Probe to focus on security at small airports
By CHRIS TISCH and BILL ADAIR
The Florida Department of Law Enforcement has dispatched agents to more than 100 small and mid-sized public airports to look for security gaps and offer suggestions for improvement.
The order from FDLE Commissioner James T. Moore comes less than a week after a 15-year-old student pilot crashed a single-engine plane into a Tampa high-rise Saturday night.
But the FDLE can offer only suggestions and cannot enforce security measures. The agency has no authority over security at the airfields.
No one else does either.
While the Federal Aviation Administration regulates security at the 19 commercial airports in Florida, the agency does not regulate security at the state's 103 non-commercial public airfields.
Neither does the Florida Department of Transportation. Security is left to the airports, said Chuck Arnold, administrator of aviation development for DOT.
Arnold said security at the airfields is not exactly tight. Many do not have fences. People can come and go. Planes, which are fairly easy to hot-wire, are left unattended.
"If someone wants to commandeer an aircraft, it probably wouldn't be that difficult," Arnold said. "I've seen a number of airports that had parked aircraft that were unattended."
Agents who visited the airfields are meeting with operators to "discuss common sense security measures that must, or should be, taken to ensure an incident like this doesn't happen again," said Al Dennis, an FDLE spokesman.
Agents, who are being assisted by local police and DOT workers, will issue reports on their security observations to the state's regional domestic terrorism task forces.
Dennis said those reports, which are still coming in, will be reviewed by the task forces.
Arnold said there are discussions in Tallahassee about creating security requirements for non-commercial airports, although he said DOT has not yet been consulted about recommendations.
"I know the topic is being discussed. They're sure considering it. It's speculation, but there probably will be something coming," Arnold said.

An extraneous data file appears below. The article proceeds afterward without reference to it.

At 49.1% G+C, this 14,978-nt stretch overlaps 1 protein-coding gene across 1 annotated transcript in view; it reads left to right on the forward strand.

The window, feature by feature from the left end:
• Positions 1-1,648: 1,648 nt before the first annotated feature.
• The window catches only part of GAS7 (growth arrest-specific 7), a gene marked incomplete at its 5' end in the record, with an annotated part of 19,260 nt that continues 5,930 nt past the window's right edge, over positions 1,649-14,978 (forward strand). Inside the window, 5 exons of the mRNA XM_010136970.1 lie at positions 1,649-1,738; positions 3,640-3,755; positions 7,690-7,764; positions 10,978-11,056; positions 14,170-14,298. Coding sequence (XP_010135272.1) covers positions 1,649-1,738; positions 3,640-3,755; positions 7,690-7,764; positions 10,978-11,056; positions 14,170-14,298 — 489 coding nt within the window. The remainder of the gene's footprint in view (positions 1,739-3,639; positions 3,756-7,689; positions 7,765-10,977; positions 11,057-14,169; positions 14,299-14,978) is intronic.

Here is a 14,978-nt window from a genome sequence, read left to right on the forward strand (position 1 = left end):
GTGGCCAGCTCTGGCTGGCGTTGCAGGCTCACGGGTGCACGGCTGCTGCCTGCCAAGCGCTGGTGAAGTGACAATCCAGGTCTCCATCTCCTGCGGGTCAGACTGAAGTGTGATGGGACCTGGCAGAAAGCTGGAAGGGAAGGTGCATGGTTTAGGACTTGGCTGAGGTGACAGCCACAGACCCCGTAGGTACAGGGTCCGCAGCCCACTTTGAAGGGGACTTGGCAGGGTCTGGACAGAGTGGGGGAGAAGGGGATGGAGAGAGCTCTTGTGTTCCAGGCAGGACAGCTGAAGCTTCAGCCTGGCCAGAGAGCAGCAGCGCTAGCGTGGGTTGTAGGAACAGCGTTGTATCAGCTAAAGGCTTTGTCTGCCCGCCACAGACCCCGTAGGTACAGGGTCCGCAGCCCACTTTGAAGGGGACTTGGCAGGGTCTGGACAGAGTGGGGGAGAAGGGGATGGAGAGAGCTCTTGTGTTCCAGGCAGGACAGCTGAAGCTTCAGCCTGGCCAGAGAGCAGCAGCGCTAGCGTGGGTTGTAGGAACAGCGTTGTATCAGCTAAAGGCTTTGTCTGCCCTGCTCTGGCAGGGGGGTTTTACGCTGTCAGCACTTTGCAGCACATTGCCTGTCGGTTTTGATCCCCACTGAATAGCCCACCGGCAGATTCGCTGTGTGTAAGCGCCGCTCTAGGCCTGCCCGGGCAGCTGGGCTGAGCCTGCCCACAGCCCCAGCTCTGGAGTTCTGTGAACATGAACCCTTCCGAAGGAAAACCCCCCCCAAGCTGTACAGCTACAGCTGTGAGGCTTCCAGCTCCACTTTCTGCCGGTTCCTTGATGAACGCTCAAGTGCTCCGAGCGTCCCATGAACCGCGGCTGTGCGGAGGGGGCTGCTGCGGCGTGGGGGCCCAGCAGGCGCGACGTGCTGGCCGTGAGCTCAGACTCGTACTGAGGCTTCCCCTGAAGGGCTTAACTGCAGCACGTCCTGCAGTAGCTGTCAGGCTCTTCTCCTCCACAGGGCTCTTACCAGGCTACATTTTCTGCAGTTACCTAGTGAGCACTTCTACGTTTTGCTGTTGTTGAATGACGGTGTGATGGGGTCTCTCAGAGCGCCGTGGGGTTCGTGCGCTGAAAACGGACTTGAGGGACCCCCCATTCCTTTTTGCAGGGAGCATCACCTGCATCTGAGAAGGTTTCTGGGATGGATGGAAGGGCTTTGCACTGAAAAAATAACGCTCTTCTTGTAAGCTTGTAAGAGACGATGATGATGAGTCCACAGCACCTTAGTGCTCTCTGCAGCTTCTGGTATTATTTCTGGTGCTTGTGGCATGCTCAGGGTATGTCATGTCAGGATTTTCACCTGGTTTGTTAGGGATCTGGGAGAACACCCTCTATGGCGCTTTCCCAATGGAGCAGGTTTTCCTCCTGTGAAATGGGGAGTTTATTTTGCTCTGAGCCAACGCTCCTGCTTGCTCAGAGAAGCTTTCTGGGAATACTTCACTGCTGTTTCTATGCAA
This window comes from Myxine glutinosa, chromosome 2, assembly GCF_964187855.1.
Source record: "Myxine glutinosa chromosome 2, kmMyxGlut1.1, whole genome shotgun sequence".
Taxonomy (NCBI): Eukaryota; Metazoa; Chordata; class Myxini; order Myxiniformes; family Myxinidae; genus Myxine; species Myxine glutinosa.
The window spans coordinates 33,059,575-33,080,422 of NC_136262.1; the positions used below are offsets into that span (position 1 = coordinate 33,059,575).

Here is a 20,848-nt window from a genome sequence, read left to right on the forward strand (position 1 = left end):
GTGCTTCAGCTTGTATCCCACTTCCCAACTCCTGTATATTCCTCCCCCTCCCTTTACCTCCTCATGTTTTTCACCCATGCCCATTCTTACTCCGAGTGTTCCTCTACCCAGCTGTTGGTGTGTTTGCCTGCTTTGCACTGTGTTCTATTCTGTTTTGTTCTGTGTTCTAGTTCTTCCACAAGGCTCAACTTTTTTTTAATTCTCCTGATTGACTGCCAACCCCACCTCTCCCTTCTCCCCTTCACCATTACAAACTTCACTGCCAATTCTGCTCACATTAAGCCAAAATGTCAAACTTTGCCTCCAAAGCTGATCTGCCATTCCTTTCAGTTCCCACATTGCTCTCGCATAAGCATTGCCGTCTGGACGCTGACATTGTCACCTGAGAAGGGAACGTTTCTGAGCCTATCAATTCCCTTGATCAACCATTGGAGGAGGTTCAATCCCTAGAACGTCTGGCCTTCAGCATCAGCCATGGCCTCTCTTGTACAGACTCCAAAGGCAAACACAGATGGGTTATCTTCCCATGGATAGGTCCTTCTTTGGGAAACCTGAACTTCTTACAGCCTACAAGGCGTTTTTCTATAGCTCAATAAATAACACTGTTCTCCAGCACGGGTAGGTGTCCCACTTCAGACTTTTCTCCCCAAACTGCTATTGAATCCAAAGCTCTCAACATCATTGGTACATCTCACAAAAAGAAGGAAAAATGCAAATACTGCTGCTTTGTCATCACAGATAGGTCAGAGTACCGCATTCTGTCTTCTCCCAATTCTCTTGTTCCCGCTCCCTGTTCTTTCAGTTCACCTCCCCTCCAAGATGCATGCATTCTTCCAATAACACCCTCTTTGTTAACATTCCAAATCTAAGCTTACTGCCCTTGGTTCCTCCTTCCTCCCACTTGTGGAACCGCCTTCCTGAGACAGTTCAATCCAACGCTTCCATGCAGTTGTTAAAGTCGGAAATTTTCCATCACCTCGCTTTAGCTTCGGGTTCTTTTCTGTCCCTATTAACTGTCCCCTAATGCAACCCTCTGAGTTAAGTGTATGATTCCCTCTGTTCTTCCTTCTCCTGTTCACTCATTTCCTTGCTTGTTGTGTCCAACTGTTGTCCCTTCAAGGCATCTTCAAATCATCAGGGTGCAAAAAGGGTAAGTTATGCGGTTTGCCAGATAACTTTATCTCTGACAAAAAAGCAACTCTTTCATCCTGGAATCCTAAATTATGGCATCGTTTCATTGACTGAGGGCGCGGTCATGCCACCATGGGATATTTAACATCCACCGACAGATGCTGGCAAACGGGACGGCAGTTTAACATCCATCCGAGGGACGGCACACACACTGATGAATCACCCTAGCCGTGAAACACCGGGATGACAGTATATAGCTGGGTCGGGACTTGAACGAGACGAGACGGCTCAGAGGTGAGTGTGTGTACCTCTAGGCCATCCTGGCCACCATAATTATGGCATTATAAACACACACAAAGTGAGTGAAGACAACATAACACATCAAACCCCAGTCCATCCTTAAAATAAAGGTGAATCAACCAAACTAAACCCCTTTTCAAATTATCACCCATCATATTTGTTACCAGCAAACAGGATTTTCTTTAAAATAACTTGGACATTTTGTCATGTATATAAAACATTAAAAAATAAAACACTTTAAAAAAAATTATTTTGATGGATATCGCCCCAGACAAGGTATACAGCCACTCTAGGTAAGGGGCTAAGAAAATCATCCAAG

Any decisions about security regulation will have to take into account the costs absorbed by the airports.
"Even to put up a security fence is kind of cost-prohibitive," Arnold said.
Earlier this week, the FAA issued several new recommendations aimed at providing closer scrutiny of student pilots.
The recommendations, which do not have the power of a regulation, were directed at flight schools and companies known as "fixed base operators," which provide fuel, maintenance and rental planes.
While improved security was being urged this week, the National Transportation Safety Board investigators were looking into the Tampa crash.
Investigators have found no mechanical problems with Charles J. Bishop's airplane, but lead investigator Butch Wilson said Thursday it is too early to rule the crash a suicide.
Wilson said he analyzed the engine and airframe and found no evidence of any mechanical problems before the plane smashed into the 28th floor of Bank of America Plaza.
"I feel comfortable that there is nothing wrong with the airplane," he said.
However, Wilson said he still wants to analyze radio transmissions, interviews with people who knew Bishop and the radar track of the flight path. The FBI has been analyzing a note found in the wreckage that indicated Bishop sympathized with Osama bin Laden and intended to commit suicide.
"In spite of the fact that we have a note, we still have to go through and do a thorough investigation," Wilson said. "We could find out later that the note was a fake."
Wilson said he had not received any results from the FBI's analysis of the note.
Crash investigations typically take about six months. Wilson will make a recommendation to the five NTSB board members who will then determine the probable cause.
Wilson said he would like to know why the East Lake teenager did not communicate with air traffic controllers or a Coast Guard helicopter that tried to get him to land. But the plane's radios were so badly damaged in the crash that Wilson could not determine if they were working before impact.
Wilson emphasized that he needed to do a thorough investigation in spite of the evidence suggesting a suicide.
"It makes it a lot easier having a note," he said. "But I have to wait until I get all my data and all my interviews. You can't walk into any of this with a preconceived idea."
He said the NTSB is studying the boy's medical history, including his prescription for the acne drug Accutane.
For several years, federal health officials have been exploring whether Accutane was a factor in some teen suicides, but there has been no conclusive link.
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